The year 2024 may become decisive in Russia's war with Ukraine: what is the main challenge for the AFU and why the West is increasingly talking about negotiations

Russia continues its aggressive unprovoked war against Ukraine, while the West thinks about negotiations
Russia continues its aggressive, unprovoked war against Ukraine, while the West thinks about negotiations

In a full-scale war in Ukraine unleashed by the Russian Federation, the year 2024 could be crucial, Ukrainian and Western officials say. Some believe that 2024 will be a more difficult year for Ukrainians, and unofficially, the topic of negotiations with Russia is increasingly being raised in the West.

The events of 2024 will affect the full-scale Russian-Ukrainian war in general

The Carnegie Endowment for International Peace noted that the counteroffensive of the Defense Forces actually culminated in October; since then, the fighting has become more of a positional and exhausting nature."I think we're going to see the culmination of a war of attrition this winter," Michael Kofman, a fellow at the institution, said.

He drew attention to the fact that Russia has a material advantage, but this is hardly the main factor. "The decisive factor may be human motivation," the expert assessed the situation.

According to the analyst, the West has aggravated an already difficult situation for Ukraine. While the Kremlin has set one of its goals to weaken NATO, some of Kyiv's partners are delaying assistance.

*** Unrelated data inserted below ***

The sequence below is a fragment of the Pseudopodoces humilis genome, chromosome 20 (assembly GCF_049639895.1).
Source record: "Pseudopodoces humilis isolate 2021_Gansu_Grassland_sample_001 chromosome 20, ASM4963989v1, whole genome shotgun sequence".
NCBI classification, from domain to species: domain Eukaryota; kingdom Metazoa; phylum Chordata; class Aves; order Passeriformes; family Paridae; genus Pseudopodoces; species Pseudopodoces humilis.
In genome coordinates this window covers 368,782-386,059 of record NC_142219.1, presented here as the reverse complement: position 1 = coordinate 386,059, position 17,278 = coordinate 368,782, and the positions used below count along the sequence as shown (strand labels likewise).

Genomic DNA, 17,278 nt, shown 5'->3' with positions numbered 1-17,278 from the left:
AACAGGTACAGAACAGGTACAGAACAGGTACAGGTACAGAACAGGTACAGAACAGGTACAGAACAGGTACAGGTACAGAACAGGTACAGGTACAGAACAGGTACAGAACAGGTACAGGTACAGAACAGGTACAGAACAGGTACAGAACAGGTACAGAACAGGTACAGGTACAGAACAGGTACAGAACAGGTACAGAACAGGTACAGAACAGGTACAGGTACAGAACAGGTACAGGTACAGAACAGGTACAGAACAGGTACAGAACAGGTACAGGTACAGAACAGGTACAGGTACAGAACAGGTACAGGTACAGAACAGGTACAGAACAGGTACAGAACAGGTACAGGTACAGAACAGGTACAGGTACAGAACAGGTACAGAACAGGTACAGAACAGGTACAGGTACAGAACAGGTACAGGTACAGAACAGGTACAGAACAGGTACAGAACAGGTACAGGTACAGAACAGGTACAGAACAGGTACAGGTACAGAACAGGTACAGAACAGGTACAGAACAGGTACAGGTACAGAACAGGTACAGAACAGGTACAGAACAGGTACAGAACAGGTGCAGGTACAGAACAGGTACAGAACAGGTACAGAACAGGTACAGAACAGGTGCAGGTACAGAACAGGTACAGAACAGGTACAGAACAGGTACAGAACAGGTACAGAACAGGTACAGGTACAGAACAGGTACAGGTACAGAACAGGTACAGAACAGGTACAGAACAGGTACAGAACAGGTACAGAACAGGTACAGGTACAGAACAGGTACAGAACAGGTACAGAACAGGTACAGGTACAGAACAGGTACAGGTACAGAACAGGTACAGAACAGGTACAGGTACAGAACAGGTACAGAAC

In 2024, according to Kofman, a turning point could occur if Ukraine is able to effectively strengthen and defend itself against the Russian offensive. He believes that we are now "in the middle of a long play," and the entire next year should be used for targeted attacks on the occupiers' critical infrastructure, bases, and logistics routes of the Russian Armed Forces.

"Then Ukraine will be able to effectively use the next year to create conditions for regaining the initiative," Kofman suggested.

The head of the Office of the President of Ukraine, Andrii Yermak, said in the United States that a turning point in the war was approaching. Speaking at the Hudson Institute in Washington, he said, "The next year will be decisive."

A similar thesis was voiced by the chairman of the UK Parliament's defense committee, Tobias Ellwood. In an interview with LIGA.net, he said, "The 'decisiveness' of 2024 is explained, among other things, by the US elections.

The 60th vote for the American president is to be held in December 2024. Democrat Joe Biden and Republican Donald Trump are expected to compete with each other, the latter having repeatedly spoken out against further assistance to Ukraine.

"I believe that Ukraine is doing enough to continue to win support in the Western political corridors. Huge commitments were made at the NATO summit in Vilnius. However, I believe that next year will be crucial. We are approaching the US presidential election, which could be politically significant. Trump could come back. Who knows where it will go?" Tobias Ellwood asked a rhetorical question.

Support from partners will have an impact on the fighting